writing the next chapter

How we got from zero to tens of millions of users for Firefox is through having a great product and telling a great story that had lots and lots of sub-plots. We took photographs, talked to people, had everyone pass on those stories, and let people become part of the story too. We didn't do any marketing — we just had good stories to share.

What stories do we want to tell about Firefox/Mozilla this year? How about:

  • How we will come together to build Firefox 2.0, our next generation browser
  • How we'll bring the world even closer with making Firefox available to more countries/languages, to even more people – in China, Japan, India, Brazil, Mexico, Israel, Iraq, etc.
  • How we'll continue to drive cool new Web 2.0 companies build next generation Web applications
  • How we collaborate on such a complex product. We're shipping software not just talking about it. And shipping software is hard.

The Firefox versus IE 7 is a bad story, we shouldn't be part of that story at all. Doing so will take us away from telling other stories…like the time we were wrapping up localization for Firefox 1.5 for the China release. We were scrambling to get something translated, trying to find our contact in China and he was no where to be found. At the last minute, he popped up, translated the text for us and explained that he was away because his was wife had just "borned" a baby. There's always difficulty in coordinating with China because of the time difference nevermind that the localization effort there is volunteer-based. There was such a time crunch, we were scrambling, and as soon as we heard what was going on, well clearly what our volunteer in China was doing was more important.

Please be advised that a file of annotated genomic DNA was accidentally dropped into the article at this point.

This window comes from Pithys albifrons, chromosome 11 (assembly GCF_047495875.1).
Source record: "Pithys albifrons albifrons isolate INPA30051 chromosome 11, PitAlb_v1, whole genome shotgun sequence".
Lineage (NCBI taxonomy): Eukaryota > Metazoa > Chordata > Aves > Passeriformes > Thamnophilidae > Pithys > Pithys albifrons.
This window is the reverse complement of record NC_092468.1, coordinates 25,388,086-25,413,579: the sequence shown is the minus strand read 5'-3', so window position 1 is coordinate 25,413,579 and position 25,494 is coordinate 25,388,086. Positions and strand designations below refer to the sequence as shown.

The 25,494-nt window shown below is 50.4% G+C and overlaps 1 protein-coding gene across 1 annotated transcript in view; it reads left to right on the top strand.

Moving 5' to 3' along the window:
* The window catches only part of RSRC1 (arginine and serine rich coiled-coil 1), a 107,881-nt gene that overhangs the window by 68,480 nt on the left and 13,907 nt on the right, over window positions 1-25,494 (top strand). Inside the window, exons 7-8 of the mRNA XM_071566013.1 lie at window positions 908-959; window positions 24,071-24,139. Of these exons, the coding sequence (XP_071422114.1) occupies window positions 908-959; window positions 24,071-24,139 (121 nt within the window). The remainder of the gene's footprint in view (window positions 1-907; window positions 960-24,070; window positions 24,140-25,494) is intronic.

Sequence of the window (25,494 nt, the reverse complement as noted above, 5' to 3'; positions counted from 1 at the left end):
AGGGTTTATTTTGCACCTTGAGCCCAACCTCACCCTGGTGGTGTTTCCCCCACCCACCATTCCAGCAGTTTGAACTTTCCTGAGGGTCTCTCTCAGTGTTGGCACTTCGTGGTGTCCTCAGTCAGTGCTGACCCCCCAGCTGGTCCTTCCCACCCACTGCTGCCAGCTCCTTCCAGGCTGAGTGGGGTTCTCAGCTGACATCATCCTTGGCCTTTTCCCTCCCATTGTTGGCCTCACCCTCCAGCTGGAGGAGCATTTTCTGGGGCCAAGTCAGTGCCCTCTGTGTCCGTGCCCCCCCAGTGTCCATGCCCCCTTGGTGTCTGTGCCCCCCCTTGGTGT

Anyway, there are more stories to tell. Perhaps a story on our localization team in China, what got them started, what their motivations are, and what the Internet climate is in China or in another part of the world where we have localization teams.

2 Replies to “writing the next chapter”

  1. This is a great post Rafael. The stories you mention are totally worth telling. I'll respectfully disagree that you didn't do any marketing in the past — taking photos, talking to people, and encouraging them to pass on their love of Firefox — this all was marketing as well. Your bigger point, that there are tons of interesting stories about how Firefox is made that deserve to be shared, is spot on.

  2. I guess the point is to focus on story telling versus marketing because we did do a lot of "marketing"– building out the right product is marketing, doing all the things we did. Making sure our stories are told sounds so much nicer than going out and marketing a product.  The stigmas that surround "marketing" kinda suck.  Though having a group of open source marketers at SpreadFirefox is a powerful statement/force.

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